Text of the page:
If you are going to have an area with sand in the foreground, make sure to push the soil back from the area you are going to have sand in. It could be a good idea to use small stones to form a barricade between the sand and the soil.

5. Place the Hardscape

Now that you have your initial layer of soil where you want your hardscape to be, go ahead and put in the hardscape. Make sure it is stable and add a bit more soil around it as needed for the desired look you set out to create.

Remember to not make the aquascape look symmetrical. Symmetrical hardscape is a bad hardscape. Actively try to make the aquascape look asymmetrical.

If the hardscape you are using is made of wood or another buoyant material, it is best to anchor it with rocks or even glue it down. Not anchoring wood hardscape can lead to it floating when the tank is filled, causing plants to be ripped up and the whole aquascape to be ruined.

6. Add Height with Soil

A wonderful way to add some additional height to the aquascape is to pour some additional soil where you want the extra height. The soil also allows you to have some terraces and have plants at different heights to throw some variance into the mix.

GreenAqua has a ton of wonderful aquascaping videos for both beginners and advanced aquascapers alike. In the following video, you can see a great example of them both adding height with soil to give dimension to the aquascape, and using sand where there aren’t plants to add depth to the aquascape.

7. Use Sand or Gravel Where There Will Be No Plants

And conversely, use soil wherever there will be plants.

Sand and gravel look excellent in aquascapes, but they aren’t very good at nourishing plants. Luckily, if there aren’t any plants to worry about, you can use sand and gravel to make some amazing aesthetic touches to your aquascape.

Sand looks excellent in the foreground. A popular and very effective idea is to make a pathway up the back of your aquascape and in between sections of your hardscape. This gives the aquascape an illusion of depth, and looks very good.

8. Wet the Soil Before Planting

Wetting the soil before planting may not seem like an important step, but it makes planting so much easier. The plants go into the soil much better if the soil has been wetted a little.

All it takes to properly pre-wet the soil is a little water. We aren’t giving the soil a bath, just spraying some water on to help the plants take well to the soil.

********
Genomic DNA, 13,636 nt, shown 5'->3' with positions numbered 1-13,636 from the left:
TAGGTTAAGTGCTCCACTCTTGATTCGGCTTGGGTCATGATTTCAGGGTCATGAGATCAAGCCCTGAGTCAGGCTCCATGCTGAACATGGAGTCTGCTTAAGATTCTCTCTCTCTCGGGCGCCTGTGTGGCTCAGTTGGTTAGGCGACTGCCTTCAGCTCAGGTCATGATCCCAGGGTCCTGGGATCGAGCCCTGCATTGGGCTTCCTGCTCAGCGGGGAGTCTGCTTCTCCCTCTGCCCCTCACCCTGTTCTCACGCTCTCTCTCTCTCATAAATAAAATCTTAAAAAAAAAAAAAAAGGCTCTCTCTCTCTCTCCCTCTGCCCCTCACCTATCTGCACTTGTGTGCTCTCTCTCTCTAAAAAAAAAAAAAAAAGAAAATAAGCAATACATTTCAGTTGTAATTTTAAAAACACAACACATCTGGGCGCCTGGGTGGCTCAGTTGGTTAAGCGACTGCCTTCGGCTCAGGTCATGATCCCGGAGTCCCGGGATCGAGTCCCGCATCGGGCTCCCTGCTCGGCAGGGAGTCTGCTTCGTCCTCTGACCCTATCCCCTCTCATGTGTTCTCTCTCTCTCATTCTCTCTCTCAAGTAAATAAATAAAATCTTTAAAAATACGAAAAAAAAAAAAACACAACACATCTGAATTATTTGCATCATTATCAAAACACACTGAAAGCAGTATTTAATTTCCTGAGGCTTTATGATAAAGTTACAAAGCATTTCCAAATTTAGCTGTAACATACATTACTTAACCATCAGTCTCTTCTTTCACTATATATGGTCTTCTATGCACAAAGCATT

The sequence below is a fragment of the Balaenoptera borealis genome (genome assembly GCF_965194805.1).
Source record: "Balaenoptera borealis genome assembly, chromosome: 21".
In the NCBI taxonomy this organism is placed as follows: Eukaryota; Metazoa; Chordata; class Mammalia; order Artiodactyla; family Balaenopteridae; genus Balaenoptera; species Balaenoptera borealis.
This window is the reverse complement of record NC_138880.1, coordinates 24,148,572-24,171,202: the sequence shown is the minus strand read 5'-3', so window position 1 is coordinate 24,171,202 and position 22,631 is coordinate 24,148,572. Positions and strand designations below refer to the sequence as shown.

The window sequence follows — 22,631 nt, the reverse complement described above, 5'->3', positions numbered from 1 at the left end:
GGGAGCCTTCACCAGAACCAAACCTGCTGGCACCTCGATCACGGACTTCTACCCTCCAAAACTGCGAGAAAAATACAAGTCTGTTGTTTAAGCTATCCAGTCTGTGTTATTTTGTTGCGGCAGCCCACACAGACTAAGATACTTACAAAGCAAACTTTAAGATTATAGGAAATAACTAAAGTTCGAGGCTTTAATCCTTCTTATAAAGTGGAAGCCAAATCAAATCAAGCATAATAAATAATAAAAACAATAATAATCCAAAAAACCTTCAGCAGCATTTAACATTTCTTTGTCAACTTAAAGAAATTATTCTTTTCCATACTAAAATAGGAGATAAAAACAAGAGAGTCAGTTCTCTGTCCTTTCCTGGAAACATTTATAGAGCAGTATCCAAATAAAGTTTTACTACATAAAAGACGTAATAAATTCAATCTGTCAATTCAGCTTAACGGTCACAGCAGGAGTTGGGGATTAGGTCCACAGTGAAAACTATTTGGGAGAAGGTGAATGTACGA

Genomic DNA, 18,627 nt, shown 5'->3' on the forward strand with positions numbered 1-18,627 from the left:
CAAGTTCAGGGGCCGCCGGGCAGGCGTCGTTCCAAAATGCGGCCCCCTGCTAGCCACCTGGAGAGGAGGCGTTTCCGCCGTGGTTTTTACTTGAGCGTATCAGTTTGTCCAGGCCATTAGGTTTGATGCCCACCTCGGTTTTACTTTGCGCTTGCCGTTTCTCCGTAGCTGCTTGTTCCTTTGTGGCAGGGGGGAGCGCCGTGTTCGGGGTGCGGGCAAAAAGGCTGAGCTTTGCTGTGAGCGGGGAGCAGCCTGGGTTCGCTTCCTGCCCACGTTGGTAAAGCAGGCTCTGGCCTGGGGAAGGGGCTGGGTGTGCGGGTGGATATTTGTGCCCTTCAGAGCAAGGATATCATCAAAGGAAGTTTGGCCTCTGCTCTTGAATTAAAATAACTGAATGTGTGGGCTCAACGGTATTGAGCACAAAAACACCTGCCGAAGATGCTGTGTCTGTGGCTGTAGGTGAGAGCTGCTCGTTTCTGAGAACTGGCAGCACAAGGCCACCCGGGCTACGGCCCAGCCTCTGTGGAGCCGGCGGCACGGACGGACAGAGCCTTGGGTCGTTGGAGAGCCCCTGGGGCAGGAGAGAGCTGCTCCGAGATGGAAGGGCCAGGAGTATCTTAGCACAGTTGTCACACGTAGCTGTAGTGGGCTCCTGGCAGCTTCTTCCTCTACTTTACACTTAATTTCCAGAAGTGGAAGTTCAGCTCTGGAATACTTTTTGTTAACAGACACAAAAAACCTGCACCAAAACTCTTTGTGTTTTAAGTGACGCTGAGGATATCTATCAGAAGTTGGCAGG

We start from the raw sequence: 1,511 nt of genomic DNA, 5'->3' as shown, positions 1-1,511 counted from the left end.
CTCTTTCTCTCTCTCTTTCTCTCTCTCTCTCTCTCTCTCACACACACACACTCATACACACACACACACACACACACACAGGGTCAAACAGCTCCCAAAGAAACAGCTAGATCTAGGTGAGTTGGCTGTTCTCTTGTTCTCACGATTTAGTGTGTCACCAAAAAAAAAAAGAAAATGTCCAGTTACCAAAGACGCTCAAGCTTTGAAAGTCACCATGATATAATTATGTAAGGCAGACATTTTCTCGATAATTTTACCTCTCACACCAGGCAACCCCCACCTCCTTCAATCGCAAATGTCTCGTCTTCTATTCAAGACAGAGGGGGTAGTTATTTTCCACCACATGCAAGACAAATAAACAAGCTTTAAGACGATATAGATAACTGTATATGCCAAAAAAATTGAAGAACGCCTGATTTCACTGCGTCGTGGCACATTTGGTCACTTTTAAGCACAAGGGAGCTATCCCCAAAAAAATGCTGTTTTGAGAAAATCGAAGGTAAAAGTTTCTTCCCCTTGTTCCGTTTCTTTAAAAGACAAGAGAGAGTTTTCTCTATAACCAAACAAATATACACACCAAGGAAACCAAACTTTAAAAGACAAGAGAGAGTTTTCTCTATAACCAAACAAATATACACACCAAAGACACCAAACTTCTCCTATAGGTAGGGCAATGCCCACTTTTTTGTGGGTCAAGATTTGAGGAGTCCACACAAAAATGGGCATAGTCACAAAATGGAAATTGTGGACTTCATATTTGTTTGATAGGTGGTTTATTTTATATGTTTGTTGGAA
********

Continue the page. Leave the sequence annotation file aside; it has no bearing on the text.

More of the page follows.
9. Plant the Plants Deeply in the Soil

When plants are not planted deeply, and I mean deeply, in the soil, they will be pulled up and float to the surface when the tank is filled.

Obviously, this is something that we don’t want to have happen. It can take a long time to plant the plants and get them how you want them to look.

Preventing the plants from floating away is deceptively easy: simply plant them very deep in the soil, to begin with. Plant the plants deep enough so you can just see the leaves, but not so deep that the soil covers the plants.

10.  Add Small Stones for Shape Flow

Now that you have the hardscape in, the plants planted, and the sand where you want it, it is time for the final touches.

Adding in little details will make the whole aquascape seem so much more alive and visually appealing.


One trick that I learned recently is to place small stones in between the sand and larger rock hardscapes. The stones are bigger than the sand but smaller than the hardscape, creating a visual gradient that is very pleasing to the eye.

Aquascaping is such a wonderful and relaxing hobby. There is a beautiful sense of purpose and meaning you can’t get anywhere else. Hopefully, this article helped you to jumpstart your own aquascaping hobby.

For those that want more information on more advanced aquascaping topics, I highly suggest watching more of the videos on GreenAqua’s YouTube channel. Additionally, the Aquascape subreddit Opens in a new tab.has some wonderful resources and is a great place to show off your aquascape designs and get feedback from expert aquascapers.

If you like the article above, here are some other similar articles you should check out!

Aquascaping guide for beginnersOpens in a new tab.

Can Aquarium plants grow in Gravel?Opens in a new tab.

Whats the difference between emersed and submerged aquarium plants?Opens in a new tab.

Are Aquarium plant weights safe?Opens in a new tab.

Rick Kesler

I'm Rick and I've kept freshwater fish for over 5 years now. My main tank now is a 55-gallon tropical freshwater tank and my wife and I both just love watching all of our different fish while they swim around, some schooling and others not. I've also learned a lot about what to do and what not to do to keep our fish healthy and happy.